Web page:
'Weak and short-sighted' - Russian PM slams White House for failure to sync ISIS bombing campaign
Russia's Prime Minister Dmitry Medvedev has blamed the Obama administration for its failure to make progress in talks between the US and Russia on coordinating airstrikes against Islamic State targets in Syria.
Speaking to the Rossiya 1 TV station, Medvedev said he was perplexed at the reasons behind the US not wanting to agree to President Vladimir Putin’s proposal to work with Washington to drive Islamic State (IS, formerly ISIS/ISIL) out of Syria.
"The issue is that our American colleagues always tell us that it is necessary to solve the problem in a single package," Medvedev said.
“It is necessary to come to a conclusion about the future of Syria, it is necessary to talk about the destiny of President Assad, to come to a political settlement. We are not against it, so we came up with the idea of a political delegation.”
Medvedev says that the US had shown "weakness" in refusing to commit to bilateral talks, adding that, IS continues to spread and “only Russia's involvement has changed the situation."
Syrian civilians helping Russian airstrikes target ISIS - Defense Ministry http://t.co/ncwOaYe6COpic.twitter.com/lCOBadZu28— RT (@RT_com) October 18, 2015
"I think that this is silly behavior. As a result of these decisions and the cancellation of talks, the Americans have demonstrated their weakness,” Medvedev said.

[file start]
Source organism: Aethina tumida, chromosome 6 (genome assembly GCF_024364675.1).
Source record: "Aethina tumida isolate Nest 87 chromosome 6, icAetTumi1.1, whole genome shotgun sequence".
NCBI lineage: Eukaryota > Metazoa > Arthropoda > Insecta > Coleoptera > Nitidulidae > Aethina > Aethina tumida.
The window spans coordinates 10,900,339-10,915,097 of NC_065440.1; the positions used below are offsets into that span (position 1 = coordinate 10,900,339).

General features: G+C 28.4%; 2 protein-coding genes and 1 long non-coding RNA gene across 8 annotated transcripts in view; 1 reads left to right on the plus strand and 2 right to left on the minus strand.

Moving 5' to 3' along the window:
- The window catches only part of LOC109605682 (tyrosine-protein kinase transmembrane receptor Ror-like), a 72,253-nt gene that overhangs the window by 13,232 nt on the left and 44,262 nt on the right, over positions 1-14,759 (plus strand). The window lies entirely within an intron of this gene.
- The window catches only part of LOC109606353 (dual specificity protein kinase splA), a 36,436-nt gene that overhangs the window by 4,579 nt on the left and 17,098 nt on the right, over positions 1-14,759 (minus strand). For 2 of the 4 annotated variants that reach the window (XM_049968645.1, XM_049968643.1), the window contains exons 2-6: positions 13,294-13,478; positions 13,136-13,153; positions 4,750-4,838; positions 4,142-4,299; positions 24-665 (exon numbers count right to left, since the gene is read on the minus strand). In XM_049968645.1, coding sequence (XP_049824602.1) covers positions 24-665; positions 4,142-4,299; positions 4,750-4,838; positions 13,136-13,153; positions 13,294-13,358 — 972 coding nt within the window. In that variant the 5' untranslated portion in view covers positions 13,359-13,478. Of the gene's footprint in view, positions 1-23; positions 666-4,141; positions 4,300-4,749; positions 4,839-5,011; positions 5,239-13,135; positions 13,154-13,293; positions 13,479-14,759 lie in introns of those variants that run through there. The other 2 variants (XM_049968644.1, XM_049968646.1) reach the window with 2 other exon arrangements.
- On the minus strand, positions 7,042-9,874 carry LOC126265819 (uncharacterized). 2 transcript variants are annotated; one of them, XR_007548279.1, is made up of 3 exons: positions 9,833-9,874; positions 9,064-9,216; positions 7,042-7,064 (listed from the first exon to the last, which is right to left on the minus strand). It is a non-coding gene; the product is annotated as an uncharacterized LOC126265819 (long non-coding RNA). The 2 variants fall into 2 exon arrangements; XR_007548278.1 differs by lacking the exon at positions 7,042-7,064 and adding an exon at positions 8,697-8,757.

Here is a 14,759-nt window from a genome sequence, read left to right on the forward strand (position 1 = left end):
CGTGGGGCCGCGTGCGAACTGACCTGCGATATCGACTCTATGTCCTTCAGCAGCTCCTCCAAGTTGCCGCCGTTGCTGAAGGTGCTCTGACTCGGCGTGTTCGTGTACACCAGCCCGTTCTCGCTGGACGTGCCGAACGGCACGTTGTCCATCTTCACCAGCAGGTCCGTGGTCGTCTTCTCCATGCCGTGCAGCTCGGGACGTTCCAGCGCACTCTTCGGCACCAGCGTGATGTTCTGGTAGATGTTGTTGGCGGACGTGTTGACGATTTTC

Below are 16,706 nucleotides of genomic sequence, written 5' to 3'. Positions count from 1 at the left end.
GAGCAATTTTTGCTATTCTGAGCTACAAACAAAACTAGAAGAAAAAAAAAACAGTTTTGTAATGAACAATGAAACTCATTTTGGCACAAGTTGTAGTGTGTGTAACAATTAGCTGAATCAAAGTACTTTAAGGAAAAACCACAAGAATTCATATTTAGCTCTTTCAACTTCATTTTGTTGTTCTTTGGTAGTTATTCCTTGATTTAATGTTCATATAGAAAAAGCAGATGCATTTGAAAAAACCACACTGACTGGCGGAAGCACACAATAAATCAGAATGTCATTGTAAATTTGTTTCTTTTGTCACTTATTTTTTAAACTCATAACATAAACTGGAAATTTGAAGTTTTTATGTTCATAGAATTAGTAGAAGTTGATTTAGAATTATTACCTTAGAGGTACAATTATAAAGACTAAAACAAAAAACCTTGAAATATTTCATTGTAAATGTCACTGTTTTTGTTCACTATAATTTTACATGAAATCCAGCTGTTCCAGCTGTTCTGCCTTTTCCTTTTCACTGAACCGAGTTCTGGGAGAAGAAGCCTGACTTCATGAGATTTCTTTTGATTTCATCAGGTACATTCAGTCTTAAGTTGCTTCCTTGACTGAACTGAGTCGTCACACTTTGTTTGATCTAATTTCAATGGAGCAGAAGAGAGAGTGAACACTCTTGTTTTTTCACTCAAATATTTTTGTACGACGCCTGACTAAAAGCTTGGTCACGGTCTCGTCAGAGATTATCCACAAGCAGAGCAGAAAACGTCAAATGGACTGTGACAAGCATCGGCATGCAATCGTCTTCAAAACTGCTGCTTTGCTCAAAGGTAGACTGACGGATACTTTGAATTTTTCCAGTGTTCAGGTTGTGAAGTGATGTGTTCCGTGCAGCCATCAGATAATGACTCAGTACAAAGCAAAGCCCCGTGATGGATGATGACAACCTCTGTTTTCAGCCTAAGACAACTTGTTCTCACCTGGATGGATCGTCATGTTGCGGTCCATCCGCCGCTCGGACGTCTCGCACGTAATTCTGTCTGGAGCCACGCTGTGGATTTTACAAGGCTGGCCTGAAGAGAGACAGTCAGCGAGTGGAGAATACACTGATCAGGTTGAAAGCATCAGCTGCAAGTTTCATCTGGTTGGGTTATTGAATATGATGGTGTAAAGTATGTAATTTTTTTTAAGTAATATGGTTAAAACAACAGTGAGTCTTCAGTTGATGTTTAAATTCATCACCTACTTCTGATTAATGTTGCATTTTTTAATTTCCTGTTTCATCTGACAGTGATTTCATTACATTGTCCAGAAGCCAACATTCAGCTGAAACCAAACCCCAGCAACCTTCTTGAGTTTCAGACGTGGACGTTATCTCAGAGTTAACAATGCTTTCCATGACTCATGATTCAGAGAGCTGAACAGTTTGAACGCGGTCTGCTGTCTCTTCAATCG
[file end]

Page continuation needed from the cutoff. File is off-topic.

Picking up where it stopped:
“They say: 'No, we will not hold talks'. This position is short-sighted and weak because strong leaders and states which take responsibility, hold talks on these occasions, even if they give different assessments of the situation," the PM continued.
READ MORE: Russia offers US ‘broader cooperation’ in Syria, but Washington not ready – Defense Ministry
The Russian Prime Minister also took the time to stress that the Syrian people should determine the position and future of the Syrian leader. “Now we continue on the premise that the legitimate president is Assad,” Medvedev mentioned, stressing that IS poses a direct threat to Russian national security.
“So we are not fighting for a specific leader, from one particular side, we are advocating our national interests and, as the President [Putin] said, it's obvious: if we don't eliminate these terrorists there, they will come to Russia,” Medvedev concluded.